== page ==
The Sound of Silence….

It is said that the first language of God is silence. One needs solitude to know oneself before one can take that self to community. All of this I have found to be true and sensible. I have been working on a degree in pastoral studies so I may become a ‘lay ecclesial minister’ for about two years and it has been, and will continue to be, a transformative experience I wanted and needed. Reflection in solitude is a large part of the experience.

A by-product of this journey has been another kind of silence. The more I study, the farther along I get, the less people talk to me about what I am doing, and why I am doing it. Perhaps I am being a bit narcissistic, but it it a very common thing to talk about with someone who is going to college; “what are you majoring in?” is a common a conversation starter as any. This silence is a puzzlement to me.

Perhaps it is shock. The reactions I get from those who know me, especially in my former role as a school administrator of sorts, range from an unbelieving “YOU?!” to a “you are joking, right?”. Those who do not know me seem to respond positively, but then, silence. Both my closest family members, and those who know me in another context such as education do not  seem to know where to go with the conversation.

It could be a natural reticence. As a society we do not talk much about religion. Scream about it from time to time, yes, but intelligent discussion on the topic is hard to find.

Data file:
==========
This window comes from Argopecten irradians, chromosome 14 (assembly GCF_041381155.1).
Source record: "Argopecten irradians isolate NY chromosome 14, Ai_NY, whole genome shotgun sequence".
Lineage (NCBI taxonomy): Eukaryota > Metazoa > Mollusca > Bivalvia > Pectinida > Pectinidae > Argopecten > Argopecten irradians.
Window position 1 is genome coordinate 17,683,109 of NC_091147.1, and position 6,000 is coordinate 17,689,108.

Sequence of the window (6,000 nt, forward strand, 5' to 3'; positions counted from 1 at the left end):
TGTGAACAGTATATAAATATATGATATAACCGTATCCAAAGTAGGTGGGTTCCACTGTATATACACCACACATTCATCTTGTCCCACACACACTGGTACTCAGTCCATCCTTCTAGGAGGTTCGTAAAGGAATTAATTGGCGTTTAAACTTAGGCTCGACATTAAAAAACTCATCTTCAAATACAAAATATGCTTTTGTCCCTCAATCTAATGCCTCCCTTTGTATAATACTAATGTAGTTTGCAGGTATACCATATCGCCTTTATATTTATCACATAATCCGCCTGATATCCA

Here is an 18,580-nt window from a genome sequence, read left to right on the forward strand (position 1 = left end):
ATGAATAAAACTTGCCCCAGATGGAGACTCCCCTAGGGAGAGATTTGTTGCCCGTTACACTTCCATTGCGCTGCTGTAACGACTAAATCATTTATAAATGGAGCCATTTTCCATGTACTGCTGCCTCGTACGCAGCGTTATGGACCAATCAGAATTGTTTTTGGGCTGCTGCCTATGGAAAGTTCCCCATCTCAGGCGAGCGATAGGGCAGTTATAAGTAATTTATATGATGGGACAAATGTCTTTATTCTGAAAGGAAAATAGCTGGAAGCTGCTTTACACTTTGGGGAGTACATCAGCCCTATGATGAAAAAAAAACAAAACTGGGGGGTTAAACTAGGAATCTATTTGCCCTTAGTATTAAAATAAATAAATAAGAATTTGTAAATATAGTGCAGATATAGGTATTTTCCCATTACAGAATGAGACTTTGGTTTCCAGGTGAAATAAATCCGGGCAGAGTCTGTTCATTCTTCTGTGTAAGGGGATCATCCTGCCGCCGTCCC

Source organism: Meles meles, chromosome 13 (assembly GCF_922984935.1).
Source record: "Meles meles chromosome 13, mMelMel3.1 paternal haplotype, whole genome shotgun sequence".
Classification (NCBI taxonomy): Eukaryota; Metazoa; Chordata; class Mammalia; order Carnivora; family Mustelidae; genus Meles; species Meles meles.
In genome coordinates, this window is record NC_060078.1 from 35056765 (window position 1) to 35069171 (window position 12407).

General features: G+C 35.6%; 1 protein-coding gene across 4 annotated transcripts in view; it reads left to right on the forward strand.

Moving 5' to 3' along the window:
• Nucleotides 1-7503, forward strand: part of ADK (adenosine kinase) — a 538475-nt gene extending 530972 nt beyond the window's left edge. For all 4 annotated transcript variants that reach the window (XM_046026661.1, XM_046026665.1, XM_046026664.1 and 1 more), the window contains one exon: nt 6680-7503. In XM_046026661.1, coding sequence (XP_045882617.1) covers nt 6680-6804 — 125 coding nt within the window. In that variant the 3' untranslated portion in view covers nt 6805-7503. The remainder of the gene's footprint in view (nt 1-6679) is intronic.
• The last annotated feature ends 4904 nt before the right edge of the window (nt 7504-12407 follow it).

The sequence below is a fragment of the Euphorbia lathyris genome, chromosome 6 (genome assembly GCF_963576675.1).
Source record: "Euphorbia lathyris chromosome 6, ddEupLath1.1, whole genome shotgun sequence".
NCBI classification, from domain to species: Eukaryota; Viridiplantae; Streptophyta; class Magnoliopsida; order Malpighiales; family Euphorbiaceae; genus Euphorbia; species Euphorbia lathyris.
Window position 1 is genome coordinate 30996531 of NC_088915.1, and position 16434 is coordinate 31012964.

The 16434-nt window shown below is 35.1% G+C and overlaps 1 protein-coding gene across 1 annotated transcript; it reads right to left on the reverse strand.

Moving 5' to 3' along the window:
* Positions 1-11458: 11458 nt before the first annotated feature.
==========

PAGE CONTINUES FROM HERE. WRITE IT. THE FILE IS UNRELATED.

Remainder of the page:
Maybe it is a sense of being uncomfortable for fear that a ‘religious’ person will somehow be inclined to judge them, or think themselves better. This would be a great irony  because, if anything, I am becoming less judgmental and knowing myself better means I know my place is definitely ‘at the bottom, not top, of the table’ as Jesus recounts.

Fortunately I have learned that the most effective way to minister is with my life, not just my words. As one of my texts wryly pointed out, if I do this successfully, nobody will ever remark on it and there will be no earthly reward for it. This is a comfort to me. Trying to live a good life and treating people as I would be treated is a task I can handle, and if it someday leads to a conversation, so much the better.


About Edward

Dishwasher, bartender, cook, house painter, movie usher, Marine helicopter pilot, teacher, administrator, teacher again, retired teacher, Secular Franciscan, Lay Ecclesial Minister- it's been an interesting ride.
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